In the 40-plus years since she divorced him, Bettye Kronstad has rarely thought about Lou Reed. “In order to move on with my life,” she says, “I had to forget about him completely, bury him.” She went on to remarry and have children, but then, in 2013, Reed – one of the most feted rock stars of his generation, and also one of the more troubled – died of liver disease. Kronstad was unexpectedly shaken by the news – “suddenly all these feelings came flooding back” – and so she did what many people in her position feel compelled to do: she wrote about those returning feelings in a very readable memoir, out next month, that will inescapably nestle amid that most circumspect of literary genres, the kiss and tell.
Kiss and tell has an unenviable history, the poor cousin of the first-person account in which recollections – normally from the perspective of a former spouse/lover/gofer – must, by necessity, titillate and shock, indiscretion running carefree through its pages.
It’s a fate that befell both Michael Hutchence and Paula Yates after they died, George Best and Robert Maxwell too, and countless more besides. When David Bowie passed away in January, his first wife Angie elected to write a piece for the Daily Mail about her dysfunctional marriage to the man everyone was mourning, in which she revealed that, on one occasion at least, he “grabbed me by the throat and started squeezing”.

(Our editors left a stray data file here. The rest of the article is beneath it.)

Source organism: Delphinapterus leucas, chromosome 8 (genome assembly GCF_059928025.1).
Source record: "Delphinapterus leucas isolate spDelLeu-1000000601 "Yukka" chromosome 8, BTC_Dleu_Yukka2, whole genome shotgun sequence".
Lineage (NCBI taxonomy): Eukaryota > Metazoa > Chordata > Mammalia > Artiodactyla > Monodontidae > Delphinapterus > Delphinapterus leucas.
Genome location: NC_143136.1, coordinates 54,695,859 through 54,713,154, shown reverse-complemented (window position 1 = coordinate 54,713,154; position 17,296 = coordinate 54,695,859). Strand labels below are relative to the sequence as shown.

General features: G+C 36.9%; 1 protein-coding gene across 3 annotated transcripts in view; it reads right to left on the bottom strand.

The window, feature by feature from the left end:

Kronstad’s book, Perfect Day, doesn’t fall entirely comfortably into this category. Though plenty of personal details are revealed – Reed liked the idea of orgies (even if Kronstad didn’t) – it isn’t salacious enough by far. Rather, it’s a love story, but one that does go some way in dismantling the myth that all rock legends, even dysfunctional ones, enjoy, painting him instead as an intensely vulnerable individual prone to violent mood swings.
One rare brutal episode runs thus: “One night, Lou had been drinking and snorting cocaine in a veritable marathon. Suddenly, he turned around and hit me in the face – hard, [then] started laughing hysterically and fell down onto the bed.” In another chapter, she describes Reed as “quiet, reflective – and a teddy bear”; it’s clear this is the side of Reed’s personality that she fell in love with. She goes on to say that she loved his writing so much and a simplistic explanation for why she married him could be that he wrote “Sweet Jane”. It must also be noted that Reed penned the song “Perfect Day” after a day they spent together in Central Park, when they were engaged to be married.